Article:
- how far have we come in terms of the promise by the parties to mine victims to end the suffering and casualties caused by anti-personnel mines, for all people for all time?
- in view of the diminishing returns mentioned earlier, should we approach norm-setting in a different way, e.g., through securing political commitments from those states that are reluctant to enter into the legally binding commitments of the APMBC?

For the panel in the Maputo+15 event, the answer to the question with which it had been tasked - whether the APMBC was “sufficiently universalised” - was ‘no’.  The humanitarian imperative – the rationale of the APMBC – demands that strenuous efforts should continue to be made to sign up additional states. The focus should remain on the humanitarian impact of anti-personnel mines, not their perceived military utility.

Representations to each non-party should be pitched as having a practical purpose with an emphasis on enhancing the standing of that state in the international community as a measure of respect for international humanitarian law. It is important to demonstrate that the international significance of becoming party to the APMBC warrants the effort necessary at the domestic level to implement the obligations of the Convention.

Stressing that the rationale behind the proposed treaty action is in the national interest and will also promote regional solidarity are key ingredients in the campaign for universalisation. There should be a determination to reach the highest levels of Government, so that Ministers of parties use opportunities, for example at regional meetings, to lobby their non-party counterparts to join the treaty. 

These are important questions and messages on the issue of universalisation for the representatives of the 161 parties to the APMBC to weigh when they gather in Maputo on 23 June 2014.

Tim Caughley, Resident Senior Fellow, UNIDIR

Monday, 2 June 2014

Nuclear disarmament: CD informal meeting (3)

The work plan developed by Ambassador Dr Walid M Abdelnasser of Egypt, the Coordinator of the Conference on Disarmament's informal meetings on nuclear disarmament, raised for discussion some legal elements and approaches for achieving nuclear disarmament. On 22 May 2014, UNIDIR was asked to present a paper to the CD on that topic.  The paper was not a complete survey, but merely a sample of relevant initiatives, proposals and papers. The first and second parts of the paper appear in earlier postings on this site. The third and final part of the presentation - a brief mention of several rationales for nuclear disarmament together with a summary of the paper as a whole, is the subject of this third and final posting.

Rationales for nuclear disarmament.

Under this heading, it should be mentioned (even though its context here is related more to the NPT than the CD) that the rationales of the NPT are threefold: to prevent the spread of nuclear weapons and weapons technology, to promote cooperation in the peaceful uses of nuclear energy and to further the goal of achieving nuclear disarmament as part of general and complete disarmament.

Finally, a rationale for nuclear disarmament that appeared in the agreed principles and objectives in the 2010 NPT action plan included, amongst others, deep concern at the catastrophic humanitarian consequences of any use of nuclear weapons.  Presumably, agreed principles and objectives such as this one are seen as offering a rationale for all the legal vehicles outlined in the first of the three postings in this series.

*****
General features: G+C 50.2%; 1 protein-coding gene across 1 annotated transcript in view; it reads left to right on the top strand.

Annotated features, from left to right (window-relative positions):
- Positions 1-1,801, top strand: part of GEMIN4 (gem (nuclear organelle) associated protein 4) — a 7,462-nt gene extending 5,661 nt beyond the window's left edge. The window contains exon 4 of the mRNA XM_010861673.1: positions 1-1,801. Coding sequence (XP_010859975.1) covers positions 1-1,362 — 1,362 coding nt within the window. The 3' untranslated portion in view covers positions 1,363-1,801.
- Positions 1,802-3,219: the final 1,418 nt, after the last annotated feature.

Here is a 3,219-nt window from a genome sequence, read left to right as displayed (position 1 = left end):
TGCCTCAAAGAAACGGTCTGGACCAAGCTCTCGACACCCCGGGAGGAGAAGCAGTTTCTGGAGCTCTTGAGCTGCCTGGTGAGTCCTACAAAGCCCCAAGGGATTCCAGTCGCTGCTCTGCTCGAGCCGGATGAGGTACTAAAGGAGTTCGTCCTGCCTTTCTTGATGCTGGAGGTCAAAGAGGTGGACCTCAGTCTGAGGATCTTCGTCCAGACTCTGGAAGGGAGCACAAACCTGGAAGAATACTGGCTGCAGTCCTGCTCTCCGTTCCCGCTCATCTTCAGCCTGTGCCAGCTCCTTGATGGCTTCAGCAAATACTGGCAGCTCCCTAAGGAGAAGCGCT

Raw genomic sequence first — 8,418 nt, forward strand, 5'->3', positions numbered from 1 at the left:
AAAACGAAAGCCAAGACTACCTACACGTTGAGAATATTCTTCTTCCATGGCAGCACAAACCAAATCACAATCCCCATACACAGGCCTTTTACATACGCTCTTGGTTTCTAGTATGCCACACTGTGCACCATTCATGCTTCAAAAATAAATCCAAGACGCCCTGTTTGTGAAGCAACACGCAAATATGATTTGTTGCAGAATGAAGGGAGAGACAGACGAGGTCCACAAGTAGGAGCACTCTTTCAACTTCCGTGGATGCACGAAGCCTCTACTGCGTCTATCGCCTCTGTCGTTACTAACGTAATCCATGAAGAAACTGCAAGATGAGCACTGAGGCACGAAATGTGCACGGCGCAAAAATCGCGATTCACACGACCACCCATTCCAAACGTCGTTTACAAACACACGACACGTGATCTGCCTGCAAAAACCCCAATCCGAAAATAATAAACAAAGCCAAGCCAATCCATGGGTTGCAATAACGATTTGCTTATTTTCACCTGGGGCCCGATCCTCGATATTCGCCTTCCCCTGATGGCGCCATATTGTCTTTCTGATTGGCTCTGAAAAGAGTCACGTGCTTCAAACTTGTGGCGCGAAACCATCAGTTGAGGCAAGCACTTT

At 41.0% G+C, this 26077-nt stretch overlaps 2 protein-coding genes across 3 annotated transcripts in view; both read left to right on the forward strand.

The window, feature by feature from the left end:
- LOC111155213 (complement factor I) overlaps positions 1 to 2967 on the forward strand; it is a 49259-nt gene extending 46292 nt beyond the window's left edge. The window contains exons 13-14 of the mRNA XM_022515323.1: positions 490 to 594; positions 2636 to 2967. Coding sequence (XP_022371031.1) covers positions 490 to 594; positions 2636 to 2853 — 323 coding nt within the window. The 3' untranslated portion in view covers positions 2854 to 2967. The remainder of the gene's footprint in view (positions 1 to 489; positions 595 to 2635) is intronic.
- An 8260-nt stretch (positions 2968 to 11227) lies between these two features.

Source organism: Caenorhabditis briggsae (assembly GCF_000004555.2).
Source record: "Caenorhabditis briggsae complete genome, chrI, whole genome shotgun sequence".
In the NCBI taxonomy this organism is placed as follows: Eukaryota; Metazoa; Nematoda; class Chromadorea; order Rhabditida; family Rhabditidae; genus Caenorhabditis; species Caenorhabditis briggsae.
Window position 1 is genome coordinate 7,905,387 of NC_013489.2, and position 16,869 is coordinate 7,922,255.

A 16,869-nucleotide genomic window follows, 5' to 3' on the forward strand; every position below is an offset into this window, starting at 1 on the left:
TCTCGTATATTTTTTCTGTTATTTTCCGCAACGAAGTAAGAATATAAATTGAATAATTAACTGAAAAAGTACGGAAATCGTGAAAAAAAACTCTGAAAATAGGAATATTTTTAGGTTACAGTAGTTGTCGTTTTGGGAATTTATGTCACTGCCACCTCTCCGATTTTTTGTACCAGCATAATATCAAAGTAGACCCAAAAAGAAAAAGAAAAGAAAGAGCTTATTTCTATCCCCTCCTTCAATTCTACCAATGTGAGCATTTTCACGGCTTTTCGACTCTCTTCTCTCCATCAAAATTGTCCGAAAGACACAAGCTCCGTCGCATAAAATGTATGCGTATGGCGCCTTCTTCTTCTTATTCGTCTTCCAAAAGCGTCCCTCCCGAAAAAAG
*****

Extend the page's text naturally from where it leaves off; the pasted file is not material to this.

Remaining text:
To summarise the paper as a whole:

- There is a reasonably clear list of legal obligations that will be required to secure nuclear disarmament on a multilateral basis.

- There is also a range of legal vehicles through which those obligations can be expressed.

- In the meantime, in order to get down to the task of actually negotiating those vehicles, various approaches or frameworks are possible and warrant consideration, whether they are of a legally or politically binding nature.

- In exploring the way forward – as in these informal meetings of the CD, a number of rationales for and approaches to nuclear disarmament are also in play. 

- Understanding and clarifying what is contemplated by the various approaches outlined here will be an important precursor to progress towards setting a legal course to the elimination of nuclear weapons.

- This forum – the Conference on Disarmament, which includes all nuclear weapons-possessing states, is an obvious starting point for clarifying objectives, mechanisms and vehicles, although the Open Ended Working Group and at least theoretically the NPT have potential in affording wider representation of states and the presence of civil society. Progress on nuclear disarmament – the oldest issue on the CD’s agenda – may be the touchstone of this body’s future.

Tim Caughley, Resident Senior Fellow, UNIDIR

Nuclear disarmament: CD informal meeting (2)

The work plan developed by Ambassador Dr Walid M Abdelnasser of Egypt, the Coordinator of the Conference on Disarmament’s informal meetings on nuclear disarmament, raised for discussion some legal elements and approaches for achieving nuclear disarmament. On 22 May 2014, UNIDIR was asked to present a paper to the CD on that topic.  The paper was not a complete survey, but merely a sample of relevant initiatives, proposals and papers. The first part of the paper appears in an earlier posting on this site. The second and penultimate part of the presentation included these remarks: 

Approaches on how to achieve nuclear disarmament 

These can be categorised as follows:
a)        the legal vehicle or vehicles or means of achieving nuclear disarmament;